Psalms 98; 150, Isaiah 62:6-7, 10-12, Hebrews 2:10-18, Matthew 1:18-25
Luke’s nativity story, which we read on Christmas, focuses on Mary, her faithful response to God, and her feelings about the birth of the Messiah. Now we read Matthew’s nativity story – a much shorter version which presents us mostly Joseph’s point of view. Reading both gives us a more complete picture of this story.
Luke says little about Joseph other than introducing him as Mary’s betrothed husband. He doesn’t mention Joseph’s internal struggles about the situation. Did Mary know about them? Matthew tells us that when Joseph learns Mary is pregnant, he decides to quietly divorce her. Under the law he would have been within his rights to punish her severely, but Matthew says Joseph is a righteous man with no desire to disgrace her. Perhaps Jesus remembered this bit of family lore when he stopped a crowd from stoning a woman caught in adultery.
An angel of the Lord appears to Joseph in a dream, and explains the child was conceived by the Holy Spirit. Joseph stays married and raises the child as his own. This decision would have had repercussions long after it was made. People were just as skeptical of Virgin births and angelic dreams then as now. Gossip and whispers probably followed Joseph for a long time, though we don’t hear much more about him, except for how he keeps his young family safe.
Whatever your take on the virgin birth, this story can teach us a lot. We never really know how people arrive at decisions and situations. Our attempts to fill in the blanks are usually inaccurate at best, and judgmental at worst.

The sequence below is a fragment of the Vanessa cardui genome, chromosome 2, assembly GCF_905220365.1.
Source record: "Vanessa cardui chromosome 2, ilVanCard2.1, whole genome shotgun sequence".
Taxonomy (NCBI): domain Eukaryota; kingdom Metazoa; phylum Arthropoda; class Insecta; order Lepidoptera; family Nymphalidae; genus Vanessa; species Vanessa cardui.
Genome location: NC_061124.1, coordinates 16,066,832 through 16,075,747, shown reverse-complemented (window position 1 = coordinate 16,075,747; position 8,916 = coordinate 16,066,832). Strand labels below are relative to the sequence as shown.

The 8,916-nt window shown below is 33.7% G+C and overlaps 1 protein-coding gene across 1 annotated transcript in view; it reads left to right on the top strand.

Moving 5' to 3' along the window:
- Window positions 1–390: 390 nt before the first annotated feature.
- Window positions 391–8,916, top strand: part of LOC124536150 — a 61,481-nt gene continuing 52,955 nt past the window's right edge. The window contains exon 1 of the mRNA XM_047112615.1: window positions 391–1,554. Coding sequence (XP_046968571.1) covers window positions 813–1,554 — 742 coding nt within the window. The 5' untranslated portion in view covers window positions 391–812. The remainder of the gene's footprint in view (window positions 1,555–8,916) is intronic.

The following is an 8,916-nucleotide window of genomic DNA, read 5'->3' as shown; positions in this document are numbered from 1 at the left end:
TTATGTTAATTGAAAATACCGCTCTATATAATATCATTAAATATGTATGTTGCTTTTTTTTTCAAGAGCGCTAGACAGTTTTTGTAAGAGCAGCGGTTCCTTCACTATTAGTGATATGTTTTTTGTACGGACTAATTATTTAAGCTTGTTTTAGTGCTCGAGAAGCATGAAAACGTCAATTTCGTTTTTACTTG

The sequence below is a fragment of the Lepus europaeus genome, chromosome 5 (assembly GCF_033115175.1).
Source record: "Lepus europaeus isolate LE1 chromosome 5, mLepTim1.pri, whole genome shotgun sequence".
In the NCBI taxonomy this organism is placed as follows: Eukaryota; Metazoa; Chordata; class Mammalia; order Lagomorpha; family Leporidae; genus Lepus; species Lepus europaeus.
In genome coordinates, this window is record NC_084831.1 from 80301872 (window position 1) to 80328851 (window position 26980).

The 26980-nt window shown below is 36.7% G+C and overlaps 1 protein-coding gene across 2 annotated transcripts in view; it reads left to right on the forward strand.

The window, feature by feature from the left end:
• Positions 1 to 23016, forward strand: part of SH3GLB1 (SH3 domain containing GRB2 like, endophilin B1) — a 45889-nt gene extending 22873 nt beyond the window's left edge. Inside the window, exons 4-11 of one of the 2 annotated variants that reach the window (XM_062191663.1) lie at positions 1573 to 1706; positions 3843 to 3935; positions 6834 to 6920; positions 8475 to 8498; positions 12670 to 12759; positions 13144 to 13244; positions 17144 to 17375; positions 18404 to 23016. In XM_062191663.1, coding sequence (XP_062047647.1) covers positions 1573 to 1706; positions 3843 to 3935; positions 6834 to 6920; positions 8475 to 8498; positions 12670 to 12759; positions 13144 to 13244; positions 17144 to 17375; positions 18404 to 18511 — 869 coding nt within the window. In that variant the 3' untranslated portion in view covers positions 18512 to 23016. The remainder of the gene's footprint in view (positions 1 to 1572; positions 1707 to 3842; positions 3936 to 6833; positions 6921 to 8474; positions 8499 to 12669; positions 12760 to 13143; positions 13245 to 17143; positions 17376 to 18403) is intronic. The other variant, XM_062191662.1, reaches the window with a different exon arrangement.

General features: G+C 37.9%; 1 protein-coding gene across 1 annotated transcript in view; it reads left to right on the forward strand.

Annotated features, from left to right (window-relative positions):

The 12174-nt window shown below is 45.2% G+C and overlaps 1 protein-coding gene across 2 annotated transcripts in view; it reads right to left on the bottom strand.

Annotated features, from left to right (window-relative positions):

The person we think is a sucker for staying with a cheating spouse, or a young woman who got herself into trouble, or a hapless refugee family, has an entire backstory (or two, or twelve) that we don’t understand. They might not be raising the Messiah, but neither are we. Examining our own stories – the good and the bad – from different perspectives may just help us understand someone else’s story is not there for us to judge, but to hear. Joseph shows us righteousness is not always about seeking the fullest extent of punishment available under the law; it may just begin with taking time to learn the other person’s story.
Comfort: God knows your story.
Challenge: Think about someone you are prone to judge. How much of your judgment is based on what you know, and how much is supposition? Read this article on one school’s attempt to use restorative justice instead of defaulting to prescribed punishments.
Prayer: God of all stories, I will live my life for you alone. Amen.
Discussion: When have you found out your understanding of a situation was completely wrong?
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